Tanzania is on the verge of erecting a multimillion dollar hotel in the island of Zanzibar that will introduce a five-star resort to one of the hotspots of East Africa tourism.
The Zanzibar Ocean Wave Hotel & Resort will cost $25M and will be situated in Mbweni in the island famous for its historic clover.
Rhetorically, for a country that is comparably behind its regional neighbors in hotelier investments, there will soon be 171 extra rooms in Tanzania’s soil upon the completion of the undertaking.
The hotel capacity in the entire Tanzania and Zanzibar is a hundred and seventy four facilities under official operation for both local and tourism use, with an aggregate capacity of eleven thousand five hundred and sixty eight rooms.
A 1976 survey revealed that the greater part of the hotelier industry in Tanzania belongs to town-based hotels in comparison to holiday resorts. The findings also showed that though occupancy margins between the two kinds of accommodation destinations were equal, the operating expenditure for urban facilities exacerbated even as owners checked in returns.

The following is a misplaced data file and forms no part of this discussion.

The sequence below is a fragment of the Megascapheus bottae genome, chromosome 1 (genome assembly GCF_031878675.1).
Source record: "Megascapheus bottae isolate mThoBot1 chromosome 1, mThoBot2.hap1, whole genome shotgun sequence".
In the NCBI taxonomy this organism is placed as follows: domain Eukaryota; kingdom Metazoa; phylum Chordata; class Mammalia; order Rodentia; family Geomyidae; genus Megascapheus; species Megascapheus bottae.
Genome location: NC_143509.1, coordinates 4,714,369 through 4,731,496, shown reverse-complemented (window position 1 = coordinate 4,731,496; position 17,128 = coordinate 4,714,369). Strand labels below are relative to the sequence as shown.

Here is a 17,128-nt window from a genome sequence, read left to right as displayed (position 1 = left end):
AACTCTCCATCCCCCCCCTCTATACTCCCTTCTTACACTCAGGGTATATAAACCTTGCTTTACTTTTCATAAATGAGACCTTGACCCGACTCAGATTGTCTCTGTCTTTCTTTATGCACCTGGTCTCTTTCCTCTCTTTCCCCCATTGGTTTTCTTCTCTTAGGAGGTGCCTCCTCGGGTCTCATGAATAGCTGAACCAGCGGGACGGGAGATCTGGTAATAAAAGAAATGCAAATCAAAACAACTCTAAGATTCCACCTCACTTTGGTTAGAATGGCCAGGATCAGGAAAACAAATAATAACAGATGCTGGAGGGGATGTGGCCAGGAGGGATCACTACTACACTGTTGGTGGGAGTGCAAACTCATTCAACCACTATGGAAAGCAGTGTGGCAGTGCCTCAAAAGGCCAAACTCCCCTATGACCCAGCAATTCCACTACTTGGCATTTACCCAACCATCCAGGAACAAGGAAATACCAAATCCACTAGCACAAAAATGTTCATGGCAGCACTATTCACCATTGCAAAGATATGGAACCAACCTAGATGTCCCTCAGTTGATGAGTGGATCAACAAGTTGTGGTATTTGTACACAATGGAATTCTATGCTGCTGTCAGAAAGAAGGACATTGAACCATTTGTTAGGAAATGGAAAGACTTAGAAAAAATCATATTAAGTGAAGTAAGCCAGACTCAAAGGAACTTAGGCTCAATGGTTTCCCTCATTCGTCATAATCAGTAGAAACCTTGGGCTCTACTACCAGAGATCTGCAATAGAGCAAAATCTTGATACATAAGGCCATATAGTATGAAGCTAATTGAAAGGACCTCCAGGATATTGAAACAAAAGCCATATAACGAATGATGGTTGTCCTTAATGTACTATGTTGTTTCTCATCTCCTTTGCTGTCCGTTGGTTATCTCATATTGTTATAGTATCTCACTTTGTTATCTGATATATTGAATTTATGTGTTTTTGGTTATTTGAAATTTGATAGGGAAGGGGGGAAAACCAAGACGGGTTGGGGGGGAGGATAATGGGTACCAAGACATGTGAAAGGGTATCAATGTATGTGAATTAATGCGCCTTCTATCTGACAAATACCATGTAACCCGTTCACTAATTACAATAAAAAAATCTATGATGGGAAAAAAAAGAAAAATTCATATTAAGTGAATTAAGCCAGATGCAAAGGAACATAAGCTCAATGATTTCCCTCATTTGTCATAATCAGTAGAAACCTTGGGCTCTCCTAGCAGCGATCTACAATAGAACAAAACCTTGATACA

Despite this, urban hotels still generate greater revenue to the Tanzanian economy than the resorts which are comparatively easier to run but risky to invest on.
Debates have abounded on whether operators should find a break-even point between the town and holiday facility by either clinging to improving the stakes of the holiday resort or giving a stimulus on the more predictable yet expensive town facilities.
Though Tanzania has top-notch tourist circuits ranging from snow-capped Mount Kilimanjaro to the sandy beaches in Dar es Salaam and Zanzibar, it still lacks a sufficient number of holiday facilities that live up to global competitiveness.
The year by year statistics on mainland hotels with a staff base of above thirty workers, giving attention to the level of occupancy and the nightly beds that can meet immediate occupancy needs, showed the following results between December 2009 and December 2010.
*Of the 109 major hotels that were under spotlight, the 2009 results showed a bed capacity of 7938. With bed-nights of 246, 078 on offer, some 90, 664 persons were accommodated with 43,146 of which being foreign.
* The December 2010 statistics climbed a notch higher to 150 hotels with 251, 472 bed-nights on offer, with 91, 236 persons visiting of which 43, 697 were foreign.
* Both surveys took part over 31 days.
The notable factor in the above display is that occupancy margin depreciated by 0.2% over the two December antitheses.
Roughly, the international visitor remained almost constant, a major reason perhaps being lack of superb facilities for holiday accommodation.
With the building of the new Zanzibar Ocean Wave Hotel & Resort, Tanzania will be improving its bubbling hotelier potential in both the mainland and the oceanfront.